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As reported in The Loadstar yesterday, after surviving for 126 years, The Charles Gee Group has, in cold accounting terms, “entered administration” after experiencing “acute cash flow problems” in its business.

The UK-based shipping and transport group, founded in 1887 by Charles Edwin Gee and now employing around 250 staff countrywide, is, according to its administrator FRP Advisory LLP, “actively engaged with customers and suppliers to assess the viability of the company and several of the Charles Gee subsidiaries” – in other words, it is for sale in full or part.

Over 13 decades, Charles Gee has overcome many recessions and dips in its business trading, but the proud and iconic firm seemed to be resilient and had adapted its business model to meet the demands of today’s clients.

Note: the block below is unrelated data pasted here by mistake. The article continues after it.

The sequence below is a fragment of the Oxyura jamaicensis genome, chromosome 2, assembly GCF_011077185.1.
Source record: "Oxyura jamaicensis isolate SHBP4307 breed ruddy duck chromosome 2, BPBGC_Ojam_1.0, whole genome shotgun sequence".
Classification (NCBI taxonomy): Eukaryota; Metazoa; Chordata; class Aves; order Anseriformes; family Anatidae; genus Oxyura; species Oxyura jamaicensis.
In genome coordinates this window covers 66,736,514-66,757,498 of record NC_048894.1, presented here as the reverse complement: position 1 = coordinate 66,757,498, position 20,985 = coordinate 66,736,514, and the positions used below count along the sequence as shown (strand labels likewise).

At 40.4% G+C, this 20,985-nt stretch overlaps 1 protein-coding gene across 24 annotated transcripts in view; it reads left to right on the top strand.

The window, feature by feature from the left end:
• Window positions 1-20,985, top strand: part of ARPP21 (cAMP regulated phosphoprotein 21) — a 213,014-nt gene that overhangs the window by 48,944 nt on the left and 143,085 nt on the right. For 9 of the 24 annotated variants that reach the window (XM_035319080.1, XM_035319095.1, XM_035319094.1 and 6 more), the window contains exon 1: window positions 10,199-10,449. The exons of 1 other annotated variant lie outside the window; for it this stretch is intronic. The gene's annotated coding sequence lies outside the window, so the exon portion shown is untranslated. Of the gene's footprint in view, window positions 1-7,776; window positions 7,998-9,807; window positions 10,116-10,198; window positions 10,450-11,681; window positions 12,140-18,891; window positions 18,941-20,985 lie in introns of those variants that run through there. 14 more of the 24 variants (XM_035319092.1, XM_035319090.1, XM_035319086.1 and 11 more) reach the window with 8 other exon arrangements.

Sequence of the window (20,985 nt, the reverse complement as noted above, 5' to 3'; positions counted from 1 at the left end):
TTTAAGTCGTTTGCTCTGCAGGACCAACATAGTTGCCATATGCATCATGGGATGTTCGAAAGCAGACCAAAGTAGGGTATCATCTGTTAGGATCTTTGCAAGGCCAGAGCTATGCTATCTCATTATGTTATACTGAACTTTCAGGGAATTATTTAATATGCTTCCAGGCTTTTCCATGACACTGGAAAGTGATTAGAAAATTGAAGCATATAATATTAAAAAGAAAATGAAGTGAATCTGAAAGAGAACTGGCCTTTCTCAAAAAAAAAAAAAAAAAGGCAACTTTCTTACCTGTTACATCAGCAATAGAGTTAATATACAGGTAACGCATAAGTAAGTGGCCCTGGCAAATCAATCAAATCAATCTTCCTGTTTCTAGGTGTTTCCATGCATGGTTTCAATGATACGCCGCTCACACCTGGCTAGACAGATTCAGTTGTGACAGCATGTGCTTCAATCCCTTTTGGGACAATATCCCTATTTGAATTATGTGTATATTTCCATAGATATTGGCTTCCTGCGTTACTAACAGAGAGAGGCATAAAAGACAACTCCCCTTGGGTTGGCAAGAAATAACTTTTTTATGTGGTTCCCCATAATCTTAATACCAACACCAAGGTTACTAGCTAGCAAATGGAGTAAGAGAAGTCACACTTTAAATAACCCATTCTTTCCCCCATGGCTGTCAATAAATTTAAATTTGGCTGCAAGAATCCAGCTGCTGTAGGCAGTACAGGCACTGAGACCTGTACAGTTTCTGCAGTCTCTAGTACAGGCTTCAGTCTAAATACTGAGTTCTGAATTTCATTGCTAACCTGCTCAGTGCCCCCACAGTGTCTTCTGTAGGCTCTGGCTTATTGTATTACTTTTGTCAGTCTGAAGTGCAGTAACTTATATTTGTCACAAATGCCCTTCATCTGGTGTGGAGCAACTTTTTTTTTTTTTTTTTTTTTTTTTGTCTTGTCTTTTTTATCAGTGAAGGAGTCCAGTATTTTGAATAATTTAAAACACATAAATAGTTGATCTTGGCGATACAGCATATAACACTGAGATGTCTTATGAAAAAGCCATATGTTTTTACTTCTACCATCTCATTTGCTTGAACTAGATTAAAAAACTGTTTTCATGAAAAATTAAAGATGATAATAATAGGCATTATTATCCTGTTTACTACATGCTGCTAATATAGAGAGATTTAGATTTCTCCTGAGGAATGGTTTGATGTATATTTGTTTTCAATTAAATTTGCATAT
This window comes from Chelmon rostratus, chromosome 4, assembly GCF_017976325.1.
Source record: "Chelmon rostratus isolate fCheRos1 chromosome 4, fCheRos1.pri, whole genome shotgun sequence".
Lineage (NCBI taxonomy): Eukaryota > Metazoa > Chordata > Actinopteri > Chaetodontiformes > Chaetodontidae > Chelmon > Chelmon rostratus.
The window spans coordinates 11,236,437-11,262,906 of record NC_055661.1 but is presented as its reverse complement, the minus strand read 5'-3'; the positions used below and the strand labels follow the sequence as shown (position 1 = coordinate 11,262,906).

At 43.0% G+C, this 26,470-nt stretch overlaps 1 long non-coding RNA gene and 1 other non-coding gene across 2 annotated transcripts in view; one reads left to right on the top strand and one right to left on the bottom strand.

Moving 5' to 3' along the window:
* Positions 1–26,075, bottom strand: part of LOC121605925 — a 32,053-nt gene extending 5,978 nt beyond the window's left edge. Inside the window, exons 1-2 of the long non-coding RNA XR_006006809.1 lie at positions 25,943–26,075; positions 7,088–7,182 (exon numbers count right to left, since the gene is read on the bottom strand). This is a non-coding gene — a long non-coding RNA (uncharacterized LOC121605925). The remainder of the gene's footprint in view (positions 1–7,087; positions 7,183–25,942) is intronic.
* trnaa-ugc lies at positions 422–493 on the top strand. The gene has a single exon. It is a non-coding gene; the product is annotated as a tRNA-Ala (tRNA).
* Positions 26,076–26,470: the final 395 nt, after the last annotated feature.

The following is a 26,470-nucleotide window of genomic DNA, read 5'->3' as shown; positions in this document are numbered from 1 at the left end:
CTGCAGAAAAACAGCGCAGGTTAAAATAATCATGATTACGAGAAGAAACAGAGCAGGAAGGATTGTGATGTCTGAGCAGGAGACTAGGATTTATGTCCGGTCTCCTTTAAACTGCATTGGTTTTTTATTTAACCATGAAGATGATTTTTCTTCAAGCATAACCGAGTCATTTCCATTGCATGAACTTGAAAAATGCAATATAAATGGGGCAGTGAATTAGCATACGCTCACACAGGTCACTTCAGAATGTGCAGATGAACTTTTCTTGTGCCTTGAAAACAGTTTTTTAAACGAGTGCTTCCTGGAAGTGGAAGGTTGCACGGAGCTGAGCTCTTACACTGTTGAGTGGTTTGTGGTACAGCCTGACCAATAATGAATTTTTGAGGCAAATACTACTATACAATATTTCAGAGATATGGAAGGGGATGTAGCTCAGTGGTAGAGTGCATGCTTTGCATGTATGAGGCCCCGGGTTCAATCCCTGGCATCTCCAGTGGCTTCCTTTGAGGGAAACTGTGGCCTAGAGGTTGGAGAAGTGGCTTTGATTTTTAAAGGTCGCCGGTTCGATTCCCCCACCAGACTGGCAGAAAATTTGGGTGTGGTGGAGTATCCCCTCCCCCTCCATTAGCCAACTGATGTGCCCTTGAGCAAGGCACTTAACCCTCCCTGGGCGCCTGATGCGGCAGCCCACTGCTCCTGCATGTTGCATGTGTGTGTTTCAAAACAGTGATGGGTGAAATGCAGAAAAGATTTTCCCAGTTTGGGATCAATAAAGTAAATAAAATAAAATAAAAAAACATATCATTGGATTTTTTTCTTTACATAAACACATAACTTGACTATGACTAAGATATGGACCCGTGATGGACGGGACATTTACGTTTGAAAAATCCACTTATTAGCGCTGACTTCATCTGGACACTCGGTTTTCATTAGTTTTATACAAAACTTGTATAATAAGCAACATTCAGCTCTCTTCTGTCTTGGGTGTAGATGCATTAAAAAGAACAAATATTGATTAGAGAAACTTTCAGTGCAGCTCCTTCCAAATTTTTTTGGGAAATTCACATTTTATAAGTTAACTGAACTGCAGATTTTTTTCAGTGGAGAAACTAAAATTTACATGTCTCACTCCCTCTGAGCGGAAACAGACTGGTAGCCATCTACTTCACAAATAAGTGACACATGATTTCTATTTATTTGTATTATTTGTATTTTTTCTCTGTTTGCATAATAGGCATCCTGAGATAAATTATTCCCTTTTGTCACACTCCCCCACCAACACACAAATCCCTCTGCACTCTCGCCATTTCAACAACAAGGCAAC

Nevertheless, according to the administrator, one year after celebrating 125 years in business, it met its nemesis: cash flow.

Getting the expansion balance right is an inexact science; opting for zero business growth is not an option and Charles Gee would not have survived for this long without forward-thinking its business.

Of course, only the current directors know what went wrong – multiples of bad luck is normally the cause –  but it all looks so different to 2009 when a new group structure was announced as a result of Charles Gee’s”‘continued growth and expansion”.

A press release said at the time: ‘The group will not only remain just as strong and as financially secure as before, but will benefit from the far greater transparency of the new corporate arrangements, giving us a more appropriate structure to build on Charles Gee & Company’s solid trading, sound investments and good business practice of the last 122 years.”

Hopefully, much can be salvaged of the current Charles Gee business, and as many jobs as possible can be saved: Charles Edwin Gee and his successors deserve nothing less.

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